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Thursday, 25 January, 2001, 14:49 GMT
Resignation stirs Indian press
Peter Mandelson at Downing St
Mr Mandelson's resignation has raised Indian interest
The resignation of Peter Mandelson from the British Government over the Hinduja passport affair has made front page news in India.

Most newspapers focused on the close ties between Mr Mandelson and the billionaire Indian brothers.


Mandelson along with Tony Blair dined with Srichand and Gopichand Hinduja at their central London address

Indian Express
The Indian Express said that Mr Mandelson's careful cultivation of the Hindujas was noticed by the British Indian community some years ago.

"The process of the Hindujas wooing New Labour and New Labour wooing the Hindujas goes back [to]... before the 1997 general election.

"As New Labour prepared for government, making friends was big business, and Mandelson along with Tony Blair dined with Srichand and Gopichand Hinduja at their central London address.

"This fact went unreported until recently, when links between the Hindujas and New Labour were delved into following Srichand Hinduja's acceptance as a British subject," the Express said.

Cross-party links

The Times of India said the focus was now shifting to the Hindujas' links with leading members of other political parties.

Srichand Hinduja
Focus on Srichand Hinduja's passport application
"The Hinduja brothers... reportedly involved leaders from all three political parties, Labour, Conservatives and the Liberal Democrats.

"But all three parties are now seeking to distance themselves from the issue of granting of British nationality to Srichand Hinduja," the Times said.

"The multi-party approach of the Hindujas has clearly embarrassed all three parties," it added.

The Hindu reported that the Mandelson-Hinduja passport row had "escalated into a full-blown political crisis".


The multi-party approach of the Hindujas has clearly embarrassed all three parties

The Times of India
It pointed out that Mr Mandelson had initially said he had no direct role in speaking to a junior minister in the home office over Mr Hinduja's application.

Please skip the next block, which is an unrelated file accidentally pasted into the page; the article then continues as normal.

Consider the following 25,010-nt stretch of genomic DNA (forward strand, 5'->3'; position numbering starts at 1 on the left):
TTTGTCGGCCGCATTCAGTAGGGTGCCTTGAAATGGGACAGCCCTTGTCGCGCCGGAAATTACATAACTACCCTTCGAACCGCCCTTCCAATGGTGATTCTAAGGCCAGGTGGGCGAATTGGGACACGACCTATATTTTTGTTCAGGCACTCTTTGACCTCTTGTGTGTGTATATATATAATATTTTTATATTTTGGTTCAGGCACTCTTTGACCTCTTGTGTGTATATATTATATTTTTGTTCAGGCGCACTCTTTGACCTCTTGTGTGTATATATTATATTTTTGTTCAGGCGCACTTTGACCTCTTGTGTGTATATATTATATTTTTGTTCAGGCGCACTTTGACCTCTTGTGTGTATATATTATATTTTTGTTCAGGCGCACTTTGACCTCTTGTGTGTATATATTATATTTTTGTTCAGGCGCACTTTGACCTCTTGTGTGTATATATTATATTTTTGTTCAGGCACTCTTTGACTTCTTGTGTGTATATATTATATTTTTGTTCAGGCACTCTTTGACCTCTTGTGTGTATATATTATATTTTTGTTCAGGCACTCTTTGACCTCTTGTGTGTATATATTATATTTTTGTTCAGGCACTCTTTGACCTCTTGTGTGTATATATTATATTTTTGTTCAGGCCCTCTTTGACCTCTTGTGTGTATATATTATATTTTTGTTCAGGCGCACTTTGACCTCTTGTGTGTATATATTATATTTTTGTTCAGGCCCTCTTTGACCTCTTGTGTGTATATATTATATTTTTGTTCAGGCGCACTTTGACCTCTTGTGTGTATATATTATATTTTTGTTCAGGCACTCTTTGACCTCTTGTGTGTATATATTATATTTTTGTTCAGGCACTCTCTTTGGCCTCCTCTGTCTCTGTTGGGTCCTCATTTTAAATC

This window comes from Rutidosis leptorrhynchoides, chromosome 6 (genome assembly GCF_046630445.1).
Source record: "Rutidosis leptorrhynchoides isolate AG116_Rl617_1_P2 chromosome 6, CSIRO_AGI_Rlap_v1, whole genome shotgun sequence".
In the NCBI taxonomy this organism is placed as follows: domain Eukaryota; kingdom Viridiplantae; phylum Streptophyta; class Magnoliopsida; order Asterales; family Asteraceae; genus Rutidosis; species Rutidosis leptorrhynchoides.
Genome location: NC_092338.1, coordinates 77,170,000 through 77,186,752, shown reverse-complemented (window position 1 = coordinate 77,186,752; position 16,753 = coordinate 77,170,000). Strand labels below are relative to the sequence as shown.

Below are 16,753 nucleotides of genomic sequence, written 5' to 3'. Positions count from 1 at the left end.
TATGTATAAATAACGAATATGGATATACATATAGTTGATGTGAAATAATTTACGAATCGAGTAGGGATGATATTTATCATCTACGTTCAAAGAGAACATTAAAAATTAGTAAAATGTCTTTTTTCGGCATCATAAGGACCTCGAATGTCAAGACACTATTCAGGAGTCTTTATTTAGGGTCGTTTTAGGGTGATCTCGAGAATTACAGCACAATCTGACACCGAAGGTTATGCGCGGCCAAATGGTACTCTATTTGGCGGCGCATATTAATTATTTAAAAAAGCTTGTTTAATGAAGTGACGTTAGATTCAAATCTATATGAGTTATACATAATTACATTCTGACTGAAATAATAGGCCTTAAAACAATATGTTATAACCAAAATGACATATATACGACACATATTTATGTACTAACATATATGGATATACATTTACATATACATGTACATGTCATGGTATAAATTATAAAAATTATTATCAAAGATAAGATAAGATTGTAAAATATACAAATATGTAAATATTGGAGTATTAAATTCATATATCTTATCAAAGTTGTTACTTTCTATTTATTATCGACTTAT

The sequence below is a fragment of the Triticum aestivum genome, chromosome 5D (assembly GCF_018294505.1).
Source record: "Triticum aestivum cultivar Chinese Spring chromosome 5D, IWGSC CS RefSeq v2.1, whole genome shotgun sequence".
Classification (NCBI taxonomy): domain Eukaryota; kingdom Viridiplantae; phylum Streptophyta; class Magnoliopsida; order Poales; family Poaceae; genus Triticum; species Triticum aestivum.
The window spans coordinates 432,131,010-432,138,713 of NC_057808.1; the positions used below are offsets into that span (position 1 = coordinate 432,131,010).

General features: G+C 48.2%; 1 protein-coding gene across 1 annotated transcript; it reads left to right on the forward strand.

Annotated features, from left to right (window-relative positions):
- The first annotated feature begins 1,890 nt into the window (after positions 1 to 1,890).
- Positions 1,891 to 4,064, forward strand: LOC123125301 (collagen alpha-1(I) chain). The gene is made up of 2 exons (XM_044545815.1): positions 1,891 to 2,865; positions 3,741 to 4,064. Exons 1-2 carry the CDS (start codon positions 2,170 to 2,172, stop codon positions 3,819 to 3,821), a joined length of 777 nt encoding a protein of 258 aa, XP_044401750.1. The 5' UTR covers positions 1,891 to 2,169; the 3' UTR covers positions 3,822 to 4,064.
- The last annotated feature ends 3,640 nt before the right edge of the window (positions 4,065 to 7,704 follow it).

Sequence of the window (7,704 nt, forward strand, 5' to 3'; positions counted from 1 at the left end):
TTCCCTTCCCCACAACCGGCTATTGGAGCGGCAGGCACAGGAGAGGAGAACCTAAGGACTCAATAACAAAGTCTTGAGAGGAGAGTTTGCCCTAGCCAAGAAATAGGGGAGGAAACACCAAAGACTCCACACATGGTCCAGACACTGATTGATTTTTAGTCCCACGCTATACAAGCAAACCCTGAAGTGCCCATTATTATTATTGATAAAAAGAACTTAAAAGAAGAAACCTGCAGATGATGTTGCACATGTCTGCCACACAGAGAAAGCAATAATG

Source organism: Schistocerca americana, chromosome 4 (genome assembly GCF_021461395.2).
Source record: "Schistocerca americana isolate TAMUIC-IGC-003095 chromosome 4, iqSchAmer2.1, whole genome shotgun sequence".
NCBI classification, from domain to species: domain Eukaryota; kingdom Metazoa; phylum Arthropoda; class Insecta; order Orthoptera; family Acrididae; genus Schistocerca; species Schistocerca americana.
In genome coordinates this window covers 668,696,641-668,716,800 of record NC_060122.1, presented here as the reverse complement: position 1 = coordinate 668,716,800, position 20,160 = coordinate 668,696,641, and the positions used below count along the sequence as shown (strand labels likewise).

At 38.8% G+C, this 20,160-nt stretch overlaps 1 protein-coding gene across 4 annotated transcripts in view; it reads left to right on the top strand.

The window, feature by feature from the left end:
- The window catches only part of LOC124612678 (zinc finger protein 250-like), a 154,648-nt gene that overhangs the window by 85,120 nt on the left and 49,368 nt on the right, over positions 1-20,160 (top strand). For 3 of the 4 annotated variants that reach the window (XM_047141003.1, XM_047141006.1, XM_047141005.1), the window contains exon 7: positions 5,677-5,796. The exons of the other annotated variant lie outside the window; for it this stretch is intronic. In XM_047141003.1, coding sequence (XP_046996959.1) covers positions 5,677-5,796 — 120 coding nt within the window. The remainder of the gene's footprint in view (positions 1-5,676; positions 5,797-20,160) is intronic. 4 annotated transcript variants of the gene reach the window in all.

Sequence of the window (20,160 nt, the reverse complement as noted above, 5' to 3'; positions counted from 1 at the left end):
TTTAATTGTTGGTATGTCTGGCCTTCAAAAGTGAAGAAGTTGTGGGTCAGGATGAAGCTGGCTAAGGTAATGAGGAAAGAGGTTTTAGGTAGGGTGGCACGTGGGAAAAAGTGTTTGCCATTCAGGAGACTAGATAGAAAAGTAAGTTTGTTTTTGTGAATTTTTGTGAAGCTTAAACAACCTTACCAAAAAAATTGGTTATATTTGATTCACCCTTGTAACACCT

"A reconstruction of the sequence of events, however, pointed to a more direct link between the Hindujas' offer of the donation in February 1998 and the minister's intervention three months later," The Hindu said.

'Political outcry'

The Statesman said Mr Mandelson triggered a political outcry when he allegedly changed his version of events on what he had reportedly said on Sunday.

Describing Mr Mandelson as the prime minister's closest political ally, it said he announced his resignation shortly after a two-hour meeting with Tony Blair.

The Pioneer said Mr Mandelson had been facing mounting anger over his involvement in Mr Hinduja's citizenship application.

"Mr Mandelson insisted in a round of television interviews that he had done nothing wrong in connection with the application by Mr Srichand Hinduja," The Pioneer said.

But, "many newspapers accused Mr Mandelson of failing to tell the truth about the matter after he first denied personally contacting another British minister over the passport application and then admitting that he had, in fact, done so," the newspaper said.

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See also:

25 Jan 01 | South Asia
Hinduja 'did not seek favours'
25 Jan 01 | UK Politics
Blair acts over Mandelson affair
24 Jan 01 | UK Politics
Hinduja brothers: Wealthy and reclusive
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